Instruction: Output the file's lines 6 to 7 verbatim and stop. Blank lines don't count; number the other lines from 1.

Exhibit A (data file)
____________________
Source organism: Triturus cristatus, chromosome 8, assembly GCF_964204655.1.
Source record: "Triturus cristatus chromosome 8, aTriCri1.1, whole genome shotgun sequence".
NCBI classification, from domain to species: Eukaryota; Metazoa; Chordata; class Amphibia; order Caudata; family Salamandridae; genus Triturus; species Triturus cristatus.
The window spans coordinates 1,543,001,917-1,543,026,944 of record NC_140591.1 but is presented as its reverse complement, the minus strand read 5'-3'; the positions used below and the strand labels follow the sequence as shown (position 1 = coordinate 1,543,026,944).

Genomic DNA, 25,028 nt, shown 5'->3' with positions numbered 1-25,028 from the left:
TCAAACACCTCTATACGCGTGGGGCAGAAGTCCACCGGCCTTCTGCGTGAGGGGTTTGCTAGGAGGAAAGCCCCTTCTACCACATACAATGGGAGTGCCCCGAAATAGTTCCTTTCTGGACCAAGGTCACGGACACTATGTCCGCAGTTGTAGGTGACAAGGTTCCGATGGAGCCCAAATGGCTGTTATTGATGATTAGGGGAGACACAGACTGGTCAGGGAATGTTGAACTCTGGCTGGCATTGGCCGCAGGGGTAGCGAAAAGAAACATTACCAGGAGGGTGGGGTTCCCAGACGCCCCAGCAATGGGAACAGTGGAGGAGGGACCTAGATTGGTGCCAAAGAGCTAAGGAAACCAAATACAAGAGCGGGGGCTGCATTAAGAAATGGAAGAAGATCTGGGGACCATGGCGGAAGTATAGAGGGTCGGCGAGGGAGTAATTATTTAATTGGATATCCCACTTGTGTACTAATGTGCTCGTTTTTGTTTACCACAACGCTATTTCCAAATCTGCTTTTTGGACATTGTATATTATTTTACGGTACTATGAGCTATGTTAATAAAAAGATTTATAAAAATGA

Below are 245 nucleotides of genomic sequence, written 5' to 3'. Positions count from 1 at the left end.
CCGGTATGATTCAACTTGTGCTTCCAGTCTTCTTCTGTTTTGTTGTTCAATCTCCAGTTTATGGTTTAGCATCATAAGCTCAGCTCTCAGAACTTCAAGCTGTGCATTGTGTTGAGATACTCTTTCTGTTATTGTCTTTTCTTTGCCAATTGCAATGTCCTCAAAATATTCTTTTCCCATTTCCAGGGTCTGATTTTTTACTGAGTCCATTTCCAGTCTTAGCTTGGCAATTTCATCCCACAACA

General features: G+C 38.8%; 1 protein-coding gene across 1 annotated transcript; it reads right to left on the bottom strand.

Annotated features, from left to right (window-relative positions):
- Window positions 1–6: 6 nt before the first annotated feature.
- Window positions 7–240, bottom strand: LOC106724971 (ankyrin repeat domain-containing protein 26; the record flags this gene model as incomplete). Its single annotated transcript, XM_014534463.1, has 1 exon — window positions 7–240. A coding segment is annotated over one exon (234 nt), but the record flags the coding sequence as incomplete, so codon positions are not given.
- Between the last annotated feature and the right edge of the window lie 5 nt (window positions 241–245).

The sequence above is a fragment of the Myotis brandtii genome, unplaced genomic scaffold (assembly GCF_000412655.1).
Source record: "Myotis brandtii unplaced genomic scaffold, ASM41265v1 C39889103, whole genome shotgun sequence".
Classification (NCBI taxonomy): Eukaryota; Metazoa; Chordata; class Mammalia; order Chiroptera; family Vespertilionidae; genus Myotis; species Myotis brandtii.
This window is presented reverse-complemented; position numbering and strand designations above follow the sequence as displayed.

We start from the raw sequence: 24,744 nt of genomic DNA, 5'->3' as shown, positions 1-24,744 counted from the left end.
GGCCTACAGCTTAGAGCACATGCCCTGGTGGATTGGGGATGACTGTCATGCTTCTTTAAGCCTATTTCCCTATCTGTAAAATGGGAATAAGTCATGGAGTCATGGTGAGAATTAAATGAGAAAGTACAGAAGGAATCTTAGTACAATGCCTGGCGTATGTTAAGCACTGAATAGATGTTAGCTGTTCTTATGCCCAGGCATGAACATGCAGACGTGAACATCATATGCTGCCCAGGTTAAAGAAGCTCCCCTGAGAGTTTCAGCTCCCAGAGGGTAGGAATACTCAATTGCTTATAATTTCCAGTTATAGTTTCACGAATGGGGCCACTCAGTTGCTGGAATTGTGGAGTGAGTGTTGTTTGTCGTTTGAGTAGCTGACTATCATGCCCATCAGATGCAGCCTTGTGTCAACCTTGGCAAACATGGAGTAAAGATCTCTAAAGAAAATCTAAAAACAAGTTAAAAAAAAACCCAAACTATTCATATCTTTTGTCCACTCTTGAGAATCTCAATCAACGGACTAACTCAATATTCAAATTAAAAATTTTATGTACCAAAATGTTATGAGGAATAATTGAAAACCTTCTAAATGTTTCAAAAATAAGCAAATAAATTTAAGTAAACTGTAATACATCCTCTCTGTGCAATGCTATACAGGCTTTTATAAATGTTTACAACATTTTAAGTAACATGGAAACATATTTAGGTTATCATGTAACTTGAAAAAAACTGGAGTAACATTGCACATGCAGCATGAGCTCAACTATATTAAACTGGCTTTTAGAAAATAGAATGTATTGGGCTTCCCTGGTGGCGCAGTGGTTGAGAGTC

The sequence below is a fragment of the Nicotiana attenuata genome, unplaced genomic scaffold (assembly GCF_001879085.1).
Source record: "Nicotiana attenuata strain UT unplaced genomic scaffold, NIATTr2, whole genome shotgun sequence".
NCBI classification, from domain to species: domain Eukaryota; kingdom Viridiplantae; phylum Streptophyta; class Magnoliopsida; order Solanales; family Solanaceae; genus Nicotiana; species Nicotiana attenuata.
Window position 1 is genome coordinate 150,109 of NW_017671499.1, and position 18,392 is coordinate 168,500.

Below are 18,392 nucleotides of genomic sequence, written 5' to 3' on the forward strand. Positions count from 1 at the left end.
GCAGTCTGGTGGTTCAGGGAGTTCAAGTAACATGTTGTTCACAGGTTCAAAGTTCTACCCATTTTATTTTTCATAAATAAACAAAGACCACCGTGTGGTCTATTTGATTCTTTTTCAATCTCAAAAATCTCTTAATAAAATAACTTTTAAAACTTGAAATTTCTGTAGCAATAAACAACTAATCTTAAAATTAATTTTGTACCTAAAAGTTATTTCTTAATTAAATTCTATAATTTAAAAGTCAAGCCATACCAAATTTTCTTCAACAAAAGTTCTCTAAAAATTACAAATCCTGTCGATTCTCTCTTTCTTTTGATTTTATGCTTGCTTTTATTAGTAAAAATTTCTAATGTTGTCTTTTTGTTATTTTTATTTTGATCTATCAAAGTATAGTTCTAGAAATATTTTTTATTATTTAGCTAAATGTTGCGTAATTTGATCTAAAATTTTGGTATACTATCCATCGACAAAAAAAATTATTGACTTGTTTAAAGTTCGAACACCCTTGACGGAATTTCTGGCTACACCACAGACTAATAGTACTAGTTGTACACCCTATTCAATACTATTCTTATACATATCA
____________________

TCAAACACCTCTATACGCGTGGGGCAGAAGTCCACCGGCCTTCTGCGTGAGGGGTTTGCTAGGAGGAAAGCCCCTTCTACCACATACAATGGGAGTGCCCCGAAATAGTTCCTTTCTGGACCAAGGTCACGGACACTATGTCCGCAGTTGTAGGTGACAAGGTTCCGATGGAGCCCAAATGGCTGTTATTGATGATTAGGGGAGACACAGACTGGTCAGGGAATGTTGAACTCTGGCTGGCATTGGCCGCAGGGGTAGCGAAAAGAAACATTACCAGGAGGGTGGGGTTCCCAGACGCCCCAGCAATGGGAACAGTGGAGGAGGGACCTAGATTGGTGCCAAAGAGCTAAGGAAACCAAATACAAGAGCGGGGGCTGCATTAAGAAATGGAAGAAGATCTGGGGACCATGGCGGAAGTATAGAGGGTCGGCGAGGGAGTAATTATTTAATTGGATATCCCACTTGTGTACTAATGTGCTCGTTTTTGTTTACCACAACGCTATTTCCAAATCTGCTTTTTGGACATTGTATATTATTTTACGGTACTATGAGCTATGTTAATAAAAAGATTTATAAAAATGA

Below are 245 nucleotides of genomic sequence, written 5' to 3'. Positions count from 1 at the left end.